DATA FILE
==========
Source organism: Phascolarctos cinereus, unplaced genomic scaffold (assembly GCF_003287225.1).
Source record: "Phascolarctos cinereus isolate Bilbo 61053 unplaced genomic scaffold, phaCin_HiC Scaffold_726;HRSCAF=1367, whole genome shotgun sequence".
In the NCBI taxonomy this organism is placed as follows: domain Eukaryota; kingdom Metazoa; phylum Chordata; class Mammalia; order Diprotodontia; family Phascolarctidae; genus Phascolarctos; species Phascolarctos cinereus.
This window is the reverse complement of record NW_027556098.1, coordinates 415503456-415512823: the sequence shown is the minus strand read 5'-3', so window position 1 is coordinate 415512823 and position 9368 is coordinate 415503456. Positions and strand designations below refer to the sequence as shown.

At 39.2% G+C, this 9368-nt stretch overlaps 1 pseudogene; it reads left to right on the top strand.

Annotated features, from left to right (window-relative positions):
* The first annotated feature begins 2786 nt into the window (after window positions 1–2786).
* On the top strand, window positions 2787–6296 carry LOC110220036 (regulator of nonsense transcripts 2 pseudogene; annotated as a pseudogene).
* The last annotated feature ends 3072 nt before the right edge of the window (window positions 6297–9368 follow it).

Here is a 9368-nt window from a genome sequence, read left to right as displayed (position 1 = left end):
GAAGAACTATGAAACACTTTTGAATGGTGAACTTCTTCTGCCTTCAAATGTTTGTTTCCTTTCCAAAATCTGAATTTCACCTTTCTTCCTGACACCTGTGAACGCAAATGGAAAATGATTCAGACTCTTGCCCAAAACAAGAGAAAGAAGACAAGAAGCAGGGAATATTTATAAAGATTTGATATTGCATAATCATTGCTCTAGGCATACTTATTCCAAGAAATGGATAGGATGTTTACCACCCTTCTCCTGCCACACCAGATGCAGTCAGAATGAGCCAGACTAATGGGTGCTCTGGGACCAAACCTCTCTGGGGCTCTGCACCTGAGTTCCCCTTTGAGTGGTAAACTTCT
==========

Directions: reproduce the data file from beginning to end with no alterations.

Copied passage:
Source organism: Phascolarctos cinereus, unplaced genomic scaffold (assembly GCF_003287225.1).
Source record: "Phascolarctos cinereus isolate Bilbo 61053 unplaced genomic scaffold, phaCin_HiC Scaffold_726;HRSCAF=1367, whole genome shotgun sequence".
In the NCBI taxonomy this organism is placed as follows: domain Eukaryota; kingdom Metazoa; phylum Chordata; class Mammalia; order Diprotodontia; family Phascolarctidae; genus Phascolarctos; species Phascolarctos cinereus.
This window is the reverse complement of record NW_027556098.1, coordinates 415503456-415512823: the sequence shown is the minus strand read 5'-3', so window position 1 is coordinate 415512823 and position 9368 is coordinate 415503456. Positions and strand designations below refer to the sequence as shown.

At 39.2% G+C, this 9368-nt stretch overlaps 1 pseudogene; it reads left to right on the top strand.

Annotated features, from left to right (window-relative positions):
* The first annotated feature begins 2786 nt into the window (after window positions 1–2786).
* On the top strand, window positions 2787–6296 carry LOC110220036 (regulator of nonsense transcripts 2 pseudogene; annotated as a pseudogene).
* The last annotated feature ends 3072 nt before the right edge of the window (window positions 6297–9368 follow it).

Here is a 9368-nt window from a genome sequence, read left to right as displayed (position 1 = left end):
GAAGAACTATGAAACACTTTTGAATGGTGAACTTCTTCTGCCTTCAAATGTTTGTTTCCTTTCCAAAATCTGAATTTCACCTTTCTTCCTGACACCTGTGAACGCAAATGGAAAATGATTCAGACTCTTGCCCAAAACAAGAGAAAGAAGACAAGAAGCAGGGAATATTTATAAAGATTTGATATTGCATAATCATTGCTCTAGGCATACTTATTCCAAGAAATGGATAGGATGTTTACCACCCTTCTCCTGCCACACCAGATGCAGTCAGAATGAGCCAGACTAATGGGTGCTCTGGGACCAAACCTCTCTGGGGCTCTGCACCTGAGTTCCCCTTTGAGTGGTAAACTTCT